Marsh Project Fights Sea Level Rise at Eastern Shore Wildlife Refuge
An ambitious marsh restoration project is happening at Blackwater National Wildlife Refuge, with the help of Superstorm Sandy relief funds from Congress.
The project, which will restore over 40 acres of marsh, is meant to "increase the resiliency of our landscapes against major storms," according to Blackwater.
On Sunday, U.S. Senator Ben Cardin, U.S. Representative Andy Harris, Maryland State Senator Adelaide Eckardt, and State Delegates Chris Adams and John Mautz toured the wildlife refuge, along with the U.S. Fish and Wildlife Service, The Conservation Fund, and the National Audobon Society.
This restoration effort is the first of its kind in the Chesapeake Bay watershed. In what's known as a "thin-layer" project, crews moved than 26,000 cubic feet of sediment from the Blackwater River and spread it over a 40-acre area to make the marsh surface higher. Since then, the marsh has been replanted with native grasses.
A higher marsh surface allows oxygen to reach plants' roots, and the replanted vegetation provides critical habitat for birds, as well as a storm surge buffer for the surrounding communities.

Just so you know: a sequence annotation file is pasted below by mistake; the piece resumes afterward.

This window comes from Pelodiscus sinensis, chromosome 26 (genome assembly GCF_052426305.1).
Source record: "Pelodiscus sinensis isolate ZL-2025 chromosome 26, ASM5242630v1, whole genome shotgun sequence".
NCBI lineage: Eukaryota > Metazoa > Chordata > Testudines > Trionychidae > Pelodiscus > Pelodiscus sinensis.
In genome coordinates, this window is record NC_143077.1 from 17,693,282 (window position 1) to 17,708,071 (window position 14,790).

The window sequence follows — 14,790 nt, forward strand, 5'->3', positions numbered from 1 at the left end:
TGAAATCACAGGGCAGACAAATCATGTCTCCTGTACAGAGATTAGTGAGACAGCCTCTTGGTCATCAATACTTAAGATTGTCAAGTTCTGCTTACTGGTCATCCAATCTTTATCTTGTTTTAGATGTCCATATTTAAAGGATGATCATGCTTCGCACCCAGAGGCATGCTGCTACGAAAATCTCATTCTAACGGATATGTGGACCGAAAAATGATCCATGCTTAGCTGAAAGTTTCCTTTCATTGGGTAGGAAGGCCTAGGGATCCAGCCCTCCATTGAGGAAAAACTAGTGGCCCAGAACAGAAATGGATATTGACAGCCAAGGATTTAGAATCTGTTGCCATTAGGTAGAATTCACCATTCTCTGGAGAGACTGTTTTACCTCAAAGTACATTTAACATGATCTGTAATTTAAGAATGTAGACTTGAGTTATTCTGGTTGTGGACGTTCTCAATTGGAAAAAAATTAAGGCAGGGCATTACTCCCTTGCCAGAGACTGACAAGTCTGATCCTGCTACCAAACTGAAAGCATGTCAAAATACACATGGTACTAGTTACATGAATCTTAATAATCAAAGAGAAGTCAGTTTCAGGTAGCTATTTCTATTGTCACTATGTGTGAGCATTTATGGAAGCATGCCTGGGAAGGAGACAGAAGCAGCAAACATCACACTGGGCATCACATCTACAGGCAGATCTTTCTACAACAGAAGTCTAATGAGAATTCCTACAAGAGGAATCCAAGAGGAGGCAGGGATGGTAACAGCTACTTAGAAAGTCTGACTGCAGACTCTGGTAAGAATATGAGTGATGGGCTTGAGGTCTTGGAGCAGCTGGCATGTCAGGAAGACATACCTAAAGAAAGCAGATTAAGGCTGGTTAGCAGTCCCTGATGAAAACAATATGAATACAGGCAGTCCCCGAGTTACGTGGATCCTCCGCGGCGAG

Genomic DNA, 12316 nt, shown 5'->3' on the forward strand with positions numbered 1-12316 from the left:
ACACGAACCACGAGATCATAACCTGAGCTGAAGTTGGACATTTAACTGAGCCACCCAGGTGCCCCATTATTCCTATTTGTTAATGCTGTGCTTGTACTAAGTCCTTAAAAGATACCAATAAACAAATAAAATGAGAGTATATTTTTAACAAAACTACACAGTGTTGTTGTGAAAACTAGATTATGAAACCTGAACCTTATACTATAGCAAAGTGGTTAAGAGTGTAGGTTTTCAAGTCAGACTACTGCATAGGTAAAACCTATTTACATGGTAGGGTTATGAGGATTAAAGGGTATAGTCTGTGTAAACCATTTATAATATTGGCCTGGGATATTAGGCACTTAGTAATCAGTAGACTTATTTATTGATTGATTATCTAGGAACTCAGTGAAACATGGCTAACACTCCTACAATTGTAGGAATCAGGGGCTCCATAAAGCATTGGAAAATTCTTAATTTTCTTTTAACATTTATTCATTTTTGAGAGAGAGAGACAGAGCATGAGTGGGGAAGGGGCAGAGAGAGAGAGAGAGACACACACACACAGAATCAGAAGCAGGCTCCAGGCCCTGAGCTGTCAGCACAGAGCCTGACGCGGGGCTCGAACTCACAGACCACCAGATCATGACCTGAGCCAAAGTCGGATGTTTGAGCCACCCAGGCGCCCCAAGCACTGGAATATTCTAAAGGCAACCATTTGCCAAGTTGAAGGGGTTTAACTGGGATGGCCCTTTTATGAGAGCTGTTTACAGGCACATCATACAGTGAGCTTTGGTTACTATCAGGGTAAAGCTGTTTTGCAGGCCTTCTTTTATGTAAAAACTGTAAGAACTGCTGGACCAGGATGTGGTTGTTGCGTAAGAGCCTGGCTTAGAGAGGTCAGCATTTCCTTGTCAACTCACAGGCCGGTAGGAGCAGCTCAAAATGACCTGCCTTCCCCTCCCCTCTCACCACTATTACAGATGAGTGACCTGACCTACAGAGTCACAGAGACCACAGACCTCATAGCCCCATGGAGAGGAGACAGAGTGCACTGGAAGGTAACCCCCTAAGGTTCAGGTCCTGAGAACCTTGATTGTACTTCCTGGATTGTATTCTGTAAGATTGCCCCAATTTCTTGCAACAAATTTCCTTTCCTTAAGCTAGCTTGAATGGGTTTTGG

Senator Cardin, a senior member of the Senate Environmental and Public Works commmittee, says the project brings a long list of benefits: "Combating sea level rise, mitigating climate change by sequestering carbon, and providing food and shelter for nearly a hundred different species of birds are just a few.”
Other lawmakers, like U.S. Senator Chris Van Hollen and Congressman Harris, point out that the health of the wetlands is also good for tourism dollars in Dorchester County and the state.
“A healthy Chesapeake Bay is a critical component of the economy of Maryland’s First Congressional District,” said Congressman Harris. “I applaud the work being done at Blackwater National Wildlife Refuge, and encourage other states along the Chesapeake Bay Watershed to participate in efforts to preserve the Bay."
The marsh also has renewed value as habitat for at-risk species of salt marsh birds. It is home to two bird species that are declining rapidly because of sea level rise: the black rail and the saltmarsh sparrow.